» June 27, 1972: Mickey Lolich is staked to 4–0 lead when the Tigers hit three consecutive first-inning home runs against New York's Wade Blasingame, making his American League debut. Tony Taylor leads off with a walk before Aurelio Rodriguez, Al Kaline, and Willie Horton wade in with homers to finish Blasingame. Lolich, pitching on two days rest, notches his 12th, winning 5–2. Bobby Murcer's home run accounts for one of the Yank runs.

    » August 18, 1972: Mickey Lolich regains first place for the Tigers as he bests the Angels and Nolan Ryan 2–0. It is Lolich's 19th win.

    » September 6, 1972: Behind Mickey Lolich's 20th win, Detroit beats the Orioles in Baltimore 4–3 in the tight pennant race. Lolich had failed in five previous outings to win his 20th.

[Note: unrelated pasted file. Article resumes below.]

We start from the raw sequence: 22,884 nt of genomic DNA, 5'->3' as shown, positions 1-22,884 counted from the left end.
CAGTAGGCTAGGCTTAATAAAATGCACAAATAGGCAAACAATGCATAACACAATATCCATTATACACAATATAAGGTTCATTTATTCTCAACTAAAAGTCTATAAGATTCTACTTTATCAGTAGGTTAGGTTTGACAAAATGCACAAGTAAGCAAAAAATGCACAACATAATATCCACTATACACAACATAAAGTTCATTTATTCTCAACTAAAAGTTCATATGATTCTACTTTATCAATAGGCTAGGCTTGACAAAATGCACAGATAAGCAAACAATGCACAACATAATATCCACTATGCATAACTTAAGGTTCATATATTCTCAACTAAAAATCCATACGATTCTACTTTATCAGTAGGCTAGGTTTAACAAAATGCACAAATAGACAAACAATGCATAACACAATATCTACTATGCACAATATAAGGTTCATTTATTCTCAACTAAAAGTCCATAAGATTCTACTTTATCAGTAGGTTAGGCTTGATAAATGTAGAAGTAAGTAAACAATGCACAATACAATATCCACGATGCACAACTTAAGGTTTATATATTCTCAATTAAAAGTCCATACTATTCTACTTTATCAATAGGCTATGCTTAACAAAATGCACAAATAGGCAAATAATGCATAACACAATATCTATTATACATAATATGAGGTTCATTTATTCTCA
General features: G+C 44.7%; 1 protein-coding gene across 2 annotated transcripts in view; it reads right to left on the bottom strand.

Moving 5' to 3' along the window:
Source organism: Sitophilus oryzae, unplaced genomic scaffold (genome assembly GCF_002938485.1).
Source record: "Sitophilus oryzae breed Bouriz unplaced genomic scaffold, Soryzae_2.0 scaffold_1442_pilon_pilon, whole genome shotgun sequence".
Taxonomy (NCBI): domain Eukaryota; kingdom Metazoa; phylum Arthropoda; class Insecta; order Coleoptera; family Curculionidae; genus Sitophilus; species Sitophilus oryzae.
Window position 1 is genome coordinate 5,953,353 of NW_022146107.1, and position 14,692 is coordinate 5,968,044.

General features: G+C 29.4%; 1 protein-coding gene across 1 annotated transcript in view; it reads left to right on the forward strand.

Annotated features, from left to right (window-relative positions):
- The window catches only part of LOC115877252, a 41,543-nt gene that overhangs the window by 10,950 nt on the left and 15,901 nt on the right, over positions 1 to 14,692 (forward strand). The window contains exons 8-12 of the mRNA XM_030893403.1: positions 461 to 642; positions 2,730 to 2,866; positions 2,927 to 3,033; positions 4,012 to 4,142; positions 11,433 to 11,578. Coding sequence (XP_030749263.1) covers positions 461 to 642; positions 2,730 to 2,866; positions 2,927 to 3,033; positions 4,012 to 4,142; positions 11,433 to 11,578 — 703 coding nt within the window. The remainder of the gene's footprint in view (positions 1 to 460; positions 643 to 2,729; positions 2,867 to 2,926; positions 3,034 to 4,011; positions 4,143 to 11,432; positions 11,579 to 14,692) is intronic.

» September 8, 1972: Mickey Lolich wins his 20th game of the year as Detroit tips the Orioles, 4–3. The Tigers jump on Jim Palmer (18-8) for three runs in the 1st inning. Seelbach pitches the last three 1/3 innings of shutout ball for the save.

    » October 2, 1972: The Red Sox fall a half game behind Detroit, losing 4–1 to Mickey Lolich before 51,518 at Tiger Stadium. Trailing 1–0 in the 3rd, Carl Yastrzemski hits a triple with two on, but Luis Aparicio stumbles twice and scrambles back to 3B, where Yaz is tagged out.

    » April 7, 1973: Cleveland sets day-game and opening-game records as 74,420 fans watch the Indians beat the Tigers 2–1. Gaylord Perry is the winner over Mickey Lolich as Chris Chambliss and Mickey Stanley match homers.

    » April 12, 1973: Dave McNally and the Orioles edge the Tigers, 1–0, in 10 innings. A throwing error by starter Mickey Lolich allows the only run.